BUFFALO, N.Y. — It's been 15 years since a Republican last lived in the Governor's Mansion in Albany with total Democratic control now running New York state government.
Ironically, some well-publicized scandalous allegations and investigations of what may have happened there and elsewhere with Gov. Andrew Cuomo have Republicans seeing some daylight in their opinion for 2022.
That's why GOP party chairs gathered in Albany last week to hear from at least seven potential gubernatorial candidates, with possibly more just off stage. And now they're using a survey for registered Republicans to see who they want in the race.
Starting early is a guiding principal for Republican State Party Chairman Nick Langworthy, who has Western New York roots. He said he has seen too many of their previous gubernatorial candidates fail for lack of resources after being selected in the spring of an election year.
"We need a longer runway to ramp up a candidacy, to get candidates ready, to compete, and to win as a Republican for the first time in this state in some 20 years. We want to elect a Republican governor," he said.
The Democrats obviously have to answer the question of will he or won't he when it comes to Governor Cuomo. That is, will he seek a fourth term?
But Erie County Democratic Chairman Jeremey Zellner is obviously confident, just the same, as he says: "I think it's a little early to presume who our candidate could be, if the governor is going to run again, if he's not going to run again. So I think at this point, we do have a very talented deep bench in our state."
Langworthy makes this claim: "I don't think the Democrats in this state have the courage to dump him. They don't show it, and we're going to put forth an alternative agenda, a common sense agenda for New York, and a candidate for governor that can resonate downstate and upstate."
Of course, now that Democrats have state government in their grip, the question is, can they keep it that way and how do they size up their potential opponents?
Zellner says: "We've got a pretty strong bench of candidates if the governor chooses not to run. He's going to have to make that decision based on whether he feels he has the support or not."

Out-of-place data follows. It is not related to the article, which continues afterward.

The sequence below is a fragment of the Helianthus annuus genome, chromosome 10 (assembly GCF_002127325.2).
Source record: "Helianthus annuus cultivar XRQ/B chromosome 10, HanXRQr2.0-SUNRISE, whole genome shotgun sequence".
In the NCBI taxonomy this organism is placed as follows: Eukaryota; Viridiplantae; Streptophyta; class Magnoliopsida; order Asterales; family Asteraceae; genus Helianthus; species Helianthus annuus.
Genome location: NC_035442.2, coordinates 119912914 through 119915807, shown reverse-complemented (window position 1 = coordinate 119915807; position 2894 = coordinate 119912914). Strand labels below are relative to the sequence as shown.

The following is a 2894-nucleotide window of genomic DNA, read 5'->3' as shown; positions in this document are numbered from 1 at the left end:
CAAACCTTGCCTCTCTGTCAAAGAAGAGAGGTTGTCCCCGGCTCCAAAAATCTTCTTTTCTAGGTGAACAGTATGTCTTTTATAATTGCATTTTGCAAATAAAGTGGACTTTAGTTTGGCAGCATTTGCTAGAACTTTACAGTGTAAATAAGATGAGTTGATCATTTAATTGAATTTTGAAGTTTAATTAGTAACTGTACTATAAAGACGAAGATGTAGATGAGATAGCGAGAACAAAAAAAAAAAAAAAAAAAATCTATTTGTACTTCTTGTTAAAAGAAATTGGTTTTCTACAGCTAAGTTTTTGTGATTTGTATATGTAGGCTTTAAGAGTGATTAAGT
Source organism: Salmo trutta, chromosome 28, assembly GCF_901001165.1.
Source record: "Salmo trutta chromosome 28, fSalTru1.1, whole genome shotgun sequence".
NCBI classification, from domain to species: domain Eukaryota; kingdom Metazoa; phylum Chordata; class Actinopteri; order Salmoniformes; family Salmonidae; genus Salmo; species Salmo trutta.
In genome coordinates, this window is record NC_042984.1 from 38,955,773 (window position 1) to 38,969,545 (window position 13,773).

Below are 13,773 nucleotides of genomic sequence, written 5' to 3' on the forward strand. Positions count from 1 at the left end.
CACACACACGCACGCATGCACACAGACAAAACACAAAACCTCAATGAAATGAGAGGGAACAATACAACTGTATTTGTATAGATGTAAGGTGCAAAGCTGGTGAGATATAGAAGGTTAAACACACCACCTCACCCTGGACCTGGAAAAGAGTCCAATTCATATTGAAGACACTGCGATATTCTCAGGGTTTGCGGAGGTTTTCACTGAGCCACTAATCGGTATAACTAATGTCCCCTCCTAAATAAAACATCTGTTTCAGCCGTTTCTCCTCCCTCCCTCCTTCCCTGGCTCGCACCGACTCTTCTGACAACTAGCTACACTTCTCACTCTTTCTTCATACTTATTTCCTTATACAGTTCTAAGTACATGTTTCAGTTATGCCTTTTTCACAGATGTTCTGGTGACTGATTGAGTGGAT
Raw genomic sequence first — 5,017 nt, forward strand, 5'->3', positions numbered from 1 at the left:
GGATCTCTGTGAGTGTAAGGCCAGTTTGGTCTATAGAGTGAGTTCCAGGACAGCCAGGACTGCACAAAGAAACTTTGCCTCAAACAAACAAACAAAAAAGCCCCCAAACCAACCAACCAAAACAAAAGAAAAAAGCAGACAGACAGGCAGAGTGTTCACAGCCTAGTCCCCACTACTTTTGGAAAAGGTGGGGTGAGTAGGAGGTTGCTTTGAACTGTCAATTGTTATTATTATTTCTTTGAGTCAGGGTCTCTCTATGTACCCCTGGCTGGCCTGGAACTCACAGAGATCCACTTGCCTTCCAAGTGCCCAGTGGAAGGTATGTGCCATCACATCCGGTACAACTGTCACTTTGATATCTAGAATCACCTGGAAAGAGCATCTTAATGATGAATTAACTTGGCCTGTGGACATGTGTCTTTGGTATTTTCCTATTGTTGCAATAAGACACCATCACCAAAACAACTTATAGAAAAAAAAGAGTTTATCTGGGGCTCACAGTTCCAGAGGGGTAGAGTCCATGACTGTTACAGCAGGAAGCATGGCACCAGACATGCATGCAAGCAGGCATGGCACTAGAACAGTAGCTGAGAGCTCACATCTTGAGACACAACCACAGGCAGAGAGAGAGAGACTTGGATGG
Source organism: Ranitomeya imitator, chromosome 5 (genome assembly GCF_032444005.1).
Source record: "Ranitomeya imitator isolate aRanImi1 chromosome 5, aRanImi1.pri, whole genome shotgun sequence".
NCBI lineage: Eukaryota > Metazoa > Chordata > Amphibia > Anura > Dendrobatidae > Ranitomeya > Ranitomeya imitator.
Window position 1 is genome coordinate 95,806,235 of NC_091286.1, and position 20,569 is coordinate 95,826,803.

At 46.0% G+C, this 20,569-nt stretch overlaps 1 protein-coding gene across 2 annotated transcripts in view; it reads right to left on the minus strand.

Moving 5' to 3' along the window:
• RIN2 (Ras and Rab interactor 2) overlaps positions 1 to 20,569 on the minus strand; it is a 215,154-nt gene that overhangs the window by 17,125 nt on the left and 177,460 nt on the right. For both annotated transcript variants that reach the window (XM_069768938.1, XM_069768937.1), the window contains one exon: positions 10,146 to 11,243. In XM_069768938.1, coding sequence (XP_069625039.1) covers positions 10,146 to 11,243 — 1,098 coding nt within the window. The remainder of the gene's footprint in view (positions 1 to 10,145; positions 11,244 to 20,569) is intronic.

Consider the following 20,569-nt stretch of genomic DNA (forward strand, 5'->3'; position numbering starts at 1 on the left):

He adds this about the Republicans: "They bring no ideas to the forefront for the State of New York. They're going be playing for second place for all the statewide elected offices next year, because they are out of touch with New Yorkers."
Whatever the political barbs back and forth, there are realities in this deep blue New York state where Democrats hold an enrollment edge of more than 3 million voters.
2 On Your Side asked Langworthy: "Realistically, how can you compete when you've got that registration edge so far against you?"
He replied, "It's an uphill battle, and that's why it hasn't succeeded in an awful long time, and that's why we're preparing so early."
Langworthy says they must appeal to the sizable bloc of independent, non-affiliated voters and seek what he calls crossover Democrats in both upstate and downstate, with an appeal to them as taxpayers.
He also points out that other states, such as Massachusetts and Maryland, have elected Republican governors. But while those states do have Boston and Baltimore, they do not have a factor like New York City, which is overwhelmingly a Democratic area.
Assembled Republican party leaders heard last week from early favorites, including Long Island Congressman Lee Zeldin and former candidates and county executives Marc Molinaro and Rob Astorino.
State Democratic leaders, who meet next month, prominently mention Lt. Gov. Kathy Hochul of Western New York, along with Attorney General Letitia James and State Comptroller Thomas DiNapoli.
But finally, again, there's the factor of the governor who had originally said he wanted a fourth term, which would eclipse his father's tenure. So to Zellner we asked, does this put a cloud over it?
He replied: "I don't think anybody is waiting and seeing here. I think the governor is doing a good job of working to get the budget done right. Now whether he runs or not, politically, is a question for another day."